Secretariat was is and probably always will be the greatest race horse in history. I remember my mother picking this horse in the Kentucky Derby and she called it that this was one fantastic horse and never to be beaten. In my lifetime I'm sure she was right even if Chrome wins the record of Secretariat will stand. If only people had the heart this horse had life would be grand RIP Mom your horse is still #1.

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1 reply
pty014372 loubluelady June 06 2014 at 9:54 AM

Secretariant was not undefeated.

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3 replies
schlauger1 June 06 2014 at 8:55 AM

No matter what, the two regular shmoes are set. More power to them. You gotta love the fact that $10,000 worth of horse has reached the heights of a multimillion dollar dominated business.

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1 reply
Nana & Popie schlauger1 June 06 2014 at 7:00 PM

That they are 2 dumbass-partners. That's what DAP means. Two regular guys. Go Chrome!!!!

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IBruzEZ June 06 2014 at 7:28 AM

Would make a much better reality show than a bunch of the garbage out there now.!! Rooting for a win, CC.!! Love the underdog.

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1 reply
Sandy IBruzEZ June 06 2014 at 2:54 PM

Hey, that's a great idea! I would watch a show about race horses as long as it was REALITY!

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1 reply
nanksy Sandy June 06 2014 at 9:26 PM

They tried that with a show named "Luck" i think. It was canceled when too many horses "broke down" were injured or killed on camera.

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Jack Frazier June 06 2014 at 12:13 PM

All of the horses who have won the Triple Crown were great horses. I would take exception to calling Secretariat the greatest. Citation was far better as a race horse and just as good as stud. In the span of time the Crown is run here is what he did: He won the Derby Trial one week before the Derby, then the Derby, then another race between it and the Preakness, than another race between the Preakness and the Belmont, then the Belmont. All in all he won six races in a six week period. No other horse, at that level, has done that either before or since.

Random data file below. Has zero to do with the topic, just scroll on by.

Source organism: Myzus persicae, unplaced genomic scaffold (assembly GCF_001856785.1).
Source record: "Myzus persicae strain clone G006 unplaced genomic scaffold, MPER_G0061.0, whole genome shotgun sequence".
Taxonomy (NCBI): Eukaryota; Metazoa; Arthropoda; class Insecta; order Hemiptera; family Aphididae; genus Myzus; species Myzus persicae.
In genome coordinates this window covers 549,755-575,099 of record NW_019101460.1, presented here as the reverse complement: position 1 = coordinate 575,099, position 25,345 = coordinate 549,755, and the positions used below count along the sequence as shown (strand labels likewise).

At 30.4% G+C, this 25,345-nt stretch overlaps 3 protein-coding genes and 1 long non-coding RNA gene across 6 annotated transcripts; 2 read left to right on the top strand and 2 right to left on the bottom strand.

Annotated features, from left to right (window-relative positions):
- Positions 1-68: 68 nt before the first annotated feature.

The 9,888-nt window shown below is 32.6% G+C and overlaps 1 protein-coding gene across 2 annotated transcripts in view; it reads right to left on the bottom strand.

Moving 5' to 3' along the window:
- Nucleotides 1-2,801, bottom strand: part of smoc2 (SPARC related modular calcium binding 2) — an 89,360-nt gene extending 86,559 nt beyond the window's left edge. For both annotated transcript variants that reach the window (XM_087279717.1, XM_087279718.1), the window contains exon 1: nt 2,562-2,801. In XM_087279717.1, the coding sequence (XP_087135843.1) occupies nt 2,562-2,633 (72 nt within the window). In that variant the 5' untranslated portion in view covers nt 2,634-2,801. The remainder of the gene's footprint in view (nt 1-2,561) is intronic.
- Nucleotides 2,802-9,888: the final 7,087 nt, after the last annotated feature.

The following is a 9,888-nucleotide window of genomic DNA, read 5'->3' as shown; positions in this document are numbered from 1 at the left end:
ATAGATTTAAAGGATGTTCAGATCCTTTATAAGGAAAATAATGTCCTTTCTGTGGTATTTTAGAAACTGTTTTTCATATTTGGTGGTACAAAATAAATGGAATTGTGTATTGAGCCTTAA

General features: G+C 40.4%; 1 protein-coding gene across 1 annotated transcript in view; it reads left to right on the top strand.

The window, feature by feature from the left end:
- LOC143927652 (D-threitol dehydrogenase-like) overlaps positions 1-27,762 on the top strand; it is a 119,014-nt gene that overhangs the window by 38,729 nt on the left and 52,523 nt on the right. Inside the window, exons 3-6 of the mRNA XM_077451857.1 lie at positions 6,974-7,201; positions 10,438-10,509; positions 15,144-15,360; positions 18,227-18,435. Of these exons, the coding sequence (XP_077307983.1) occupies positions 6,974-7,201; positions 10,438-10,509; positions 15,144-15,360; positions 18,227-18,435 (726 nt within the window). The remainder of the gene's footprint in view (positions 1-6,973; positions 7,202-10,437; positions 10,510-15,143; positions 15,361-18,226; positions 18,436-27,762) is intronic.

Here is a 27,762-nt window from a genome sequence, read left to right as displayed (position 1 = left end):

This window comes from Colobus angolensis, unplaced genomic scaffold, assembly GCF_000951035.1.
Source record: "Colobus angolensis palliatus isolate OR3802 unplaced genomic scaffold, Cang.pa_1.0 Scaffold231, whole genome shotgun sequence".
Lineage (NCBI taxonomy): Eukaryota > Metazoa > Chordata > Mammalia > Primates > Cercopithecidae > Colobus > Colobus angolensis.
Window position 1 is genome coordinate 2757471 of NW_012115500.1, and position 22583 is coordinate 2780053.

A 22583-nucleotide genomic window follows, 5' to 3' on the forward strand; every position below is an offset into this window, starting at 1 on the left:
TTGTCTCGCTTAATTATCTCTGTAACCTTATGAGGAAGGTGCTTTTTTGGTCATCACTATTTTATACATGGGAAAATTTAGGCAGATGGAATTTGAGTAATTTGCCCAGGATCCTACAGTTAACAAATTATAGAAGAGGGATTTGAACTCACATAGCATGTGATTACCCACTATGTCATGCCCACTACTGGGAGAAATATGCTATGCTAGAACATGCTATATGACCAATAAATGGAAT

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3 replies
SUNSHINE2UHN June 06 2014 at 4:15 PM

Secretariat is the all time best race horse. Just watching him strut on to the track brought tears and chills to most who had the honor to see him. He was a true champion and was a thrill to watch. Big Red now and forever, the BEST!

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christine June 06 2014 at 10:01 AM

The value of C. Chrome is of course what a man is willing to pay. I don't give a fig about " regal blood lines" , all that is, IS a bunch of investors trying to protect their investments. This horse if he wins the triple crown is worth ALL the other horses whether so called "regal bloodlines" or not!

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3 replies
arnold.smith2027 June 06 2014 at 10:10 AM

CC is a refreshing historical moment for Horse Racing. A $10,000.00 investment has turned into Millions. I hope that CC wins the Triple Crown because it will be the last one that I will be able to witness. CC has brought back notoriety to the sport. At least CC doesn't cry as does some of the assumed 'Super Stars' does. It is nice to hear about other items other than LeBron James, Tiger Woods and so forth. Go CC........................

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1 reply
catbell7 arnold.smith2027 June 06 2014 at 12:03 PM

ah aTiger Woods - a ***** at his best.

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almasearch June 06 2014 at 9:43 AM

Oh, screw the "hard-nosed breeders". They're all a bunch of jealous twits that are pissed they've spent millions to get a triple crown winner, and some regular joes have done so for a minute fraction of that amount. THIS horse is gorgeous, can run, and run well. Go Cali Chrome, go! Shades of "Sea Biscuit"!! :-)